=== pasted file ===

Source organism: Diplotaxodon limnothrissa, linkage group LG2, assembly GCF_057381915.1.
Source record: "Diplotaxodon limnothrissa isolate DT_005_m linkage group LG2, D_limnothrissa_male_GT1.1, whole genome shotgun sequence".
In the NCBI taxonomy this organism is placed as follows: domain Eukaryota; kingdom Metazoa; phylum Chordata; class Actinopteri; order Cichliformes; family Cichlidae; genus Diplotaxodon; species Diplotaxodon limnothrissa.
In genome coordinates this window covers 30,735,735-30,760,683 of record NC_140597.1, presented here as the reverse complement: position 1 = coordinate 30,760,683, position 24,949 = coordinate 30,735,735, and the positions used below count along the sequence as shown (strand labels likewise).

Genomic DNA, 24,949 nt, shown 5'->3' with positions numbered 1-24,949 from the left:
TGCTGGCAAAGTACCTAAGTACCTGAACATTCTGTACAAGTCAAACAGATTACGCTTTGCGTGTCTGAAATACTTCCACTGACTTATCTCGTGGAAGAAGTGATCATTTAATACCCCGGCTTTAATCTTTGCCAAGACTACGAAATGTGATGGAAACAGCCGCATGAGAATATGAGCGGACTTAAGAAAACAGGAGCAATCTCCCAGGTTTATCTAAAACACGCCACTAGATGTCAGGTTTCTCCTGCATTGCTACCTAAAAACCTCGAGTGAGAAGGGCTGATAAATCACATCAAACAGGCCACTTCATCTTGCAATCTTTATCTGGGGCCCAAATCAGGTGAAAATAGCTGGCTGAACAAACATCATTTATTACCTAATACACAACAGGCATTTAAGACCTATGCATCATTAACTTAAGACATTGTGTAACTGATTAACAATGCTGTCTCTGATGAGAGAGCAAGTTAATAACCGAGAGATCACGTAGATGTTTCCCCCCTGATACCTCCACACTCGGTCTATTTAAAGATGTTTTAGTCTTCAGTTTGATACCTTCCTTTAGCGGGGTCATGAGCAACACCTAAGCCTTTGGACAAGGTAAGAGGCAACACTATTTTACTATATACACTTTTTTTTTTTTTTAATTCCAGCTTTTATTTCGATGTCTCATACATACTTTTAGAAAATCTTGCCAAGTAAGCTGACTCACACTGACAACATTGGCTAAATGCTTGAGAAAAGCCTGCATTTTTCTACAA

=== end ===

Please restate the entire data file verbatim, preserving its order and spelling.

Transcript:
Source organism: Diplotaxodon limnothrissa, linkage group LG2, assembly GCF_057381915.1.
Source record: "Diplotaxodon limnothrissa isolate DT_005_m linkage group LG2, D_limnothrissa_male_GT1.1, whole genome shotgun sequence".
In the NCBI taxonomy this organism is placed as follows: domain Eukaryota; kingdom Metazoa; phylum Chordata; class Actinopteri; order Cichliformes; family Cichlidae; genus Diplotaxodon; species Diplotaxodon limnothrissa.
In genome coordinates this window covers 30,735,735-30,760,683 of record NC_140597.1, presented here as the reverse complement: position 1 = coordinate 30,760,683, position 24,949 = coordinate 30,735,735, and the positions used below count along the sequence as shown (strand labels likewise).

Genomic DNA, 24,949 nt, shown 5'->3' with positions numbered 1-24,949 from the left:
TGCTGGCAAAGTACCTAAGTACCTGAACATTCTGTACAAGTCAAACAGATTACGCTTTGCGTGTCTGAAATACTTCCACTGACTTATCTCGTGGAAGAAGTGATCATTTAATACCCCGGCTTTAATCTTTGCCAAGACTACGAAATGTGATGGAAACAGCCGCATGAGAATATGAGCGGACTTAAGAAAACAGGAGCAATCTCCCAGGTTTATCTAAAACACGCCACTAGATGTCAGGTTTCTCCTGCATTGCTACCTAAAAACCTCGAGTGAGAAGGGCTGATAAATCACATCAAACAGGCCACTTCATCTTGCAATCTTTATCTGGGGCCCAAATCAGGTGAAAATAGCTGGCTGAACAAACATCATTTATTACCTAATACACAACAGGCATTTAAGACCTATGCATCATTAACTTAAGACATTGTGTAACTGATTAACAATGCTGTCTCTGATGAGAGAGCAAGTTAATAACCGAGAGATCACGTAGATGTTTCCCCCCTGATACCTCCACACTCGGTCTATTTAAAGATGTTTTAGTCTTCAGTTTGATACCTTCCTTTAGCGGGGTCATGAGCAACACCTAAGCCTTTGGACAAGGTAAGAGGCAACACTATTTTACTATATACACTTTTTTTTTTTTTTAATTCCAGCTTTTATTTCGATGTCTCATACATACTTTTAGAAAATCTTGCCAAGTAAGCTGACTCACACTGACAACATTGGCTAAATGCTTGAGAAAAGCCTGCATTTTTCTACAA